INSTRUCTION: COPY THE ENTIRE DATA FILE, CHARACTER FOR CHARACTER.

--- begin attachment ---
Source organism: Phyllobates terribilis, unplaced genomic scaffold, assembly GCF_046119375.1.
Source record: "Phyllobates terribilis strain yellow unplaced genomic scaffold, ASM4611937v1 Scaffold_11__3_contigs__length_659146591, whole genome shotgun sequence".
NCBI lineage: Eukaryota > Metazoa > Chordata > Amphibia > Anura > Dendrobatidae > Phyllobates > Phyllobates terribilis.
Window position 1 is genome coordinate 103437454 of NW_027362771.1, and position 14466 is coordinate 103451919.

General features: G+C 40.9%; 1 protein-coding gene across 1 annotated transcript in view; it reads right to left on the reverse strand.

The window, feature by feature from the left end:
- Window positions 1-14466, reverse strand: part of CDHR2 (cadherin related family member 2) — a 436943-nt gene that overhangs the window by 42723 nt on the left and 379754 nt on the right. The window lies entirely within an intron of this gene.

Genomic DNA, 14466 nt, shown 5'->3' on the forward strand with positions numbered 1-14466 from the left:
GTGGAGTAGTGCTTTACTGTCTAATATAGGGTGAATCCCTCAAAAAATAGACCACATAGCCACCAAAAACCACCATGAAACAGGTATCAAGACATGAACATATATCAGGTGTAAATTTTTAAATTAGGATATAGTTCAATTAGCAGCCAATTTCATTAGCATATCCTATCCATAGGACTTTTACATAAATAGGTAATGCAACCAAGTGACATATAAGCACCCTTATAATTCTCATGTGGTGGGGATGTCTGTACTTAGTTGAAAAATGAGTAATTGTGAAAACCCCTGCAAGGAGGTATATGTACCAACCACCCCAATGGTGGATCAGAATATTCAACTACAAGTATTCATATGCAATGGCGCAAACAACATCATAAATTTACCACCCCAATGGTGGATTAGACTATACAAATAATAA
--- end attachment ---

Source organism: Phyllobates terribilis, unplaced genomic scaffold, assembly GCF_046119375.1.
Source record: "Phyllobates terribilis strain yellow unplaced genomic scaffold, ASM4611937v1 Scaffold_11__3_contigs__length_659146591, whole genome shotgun sequence".
NCBI lineage: Eukaryota > Metazoa > Chordata > Amphibia > Anura > Dendrobatidae > Phyllobates > Phyllobates terribilis.
Window position 1 is genome coordinate 103437454 of NW_027362771.1, and position 14466 is coordinate 103451919.

General features: G+C 40.9%; 1 protein-coding gene across 1 annotated transcript in view; it reads right to left on the reverse strand.

The window, feature by feature from the left end:
- Window positions 1-14466, reverse strand: part of CDHR2 (cadherin related family member 2) — a 436943-nt gene that overhangs the window by 42723 nt on the left and 379754 nt on the right. The window lies entirely within an intron of this gene.

Genomic DNA, 14466 nt, shown 5'->3' on the forward strand with positions numbered 1-14466 from the left:
GTGGAGTAGTGCTTTACTGTCTAATATAGGGTGAATCCCTCAAAAAATAGACCACATAGCCACCAAAAACCACCATGAAACAGGTATCAAGACATGAACATATATCAGGTGTAAATTTTTAAATTAGGATATAGTTCAATTAGCAGCCAATTTCATTAGCATATCCTATCCATAGGACTTTTACATAAATAGGTAATGCAACCAAGTGACATATAAGCACCCTTATAATTCTCATGTGGTGGGGATGTCTGTACTTAGTTGAAAAATGAGTAATTGTGAAAACCCCTGCAAGGAGGTATATGTACCAACCACCCCAATGGTGGATCAGAATATTCAACTACAAGTATTCATATGCAATGGCGCAAACAACATCATAAATTTACCACCCCAATGGTGGATTAGACTATACAAATAATAA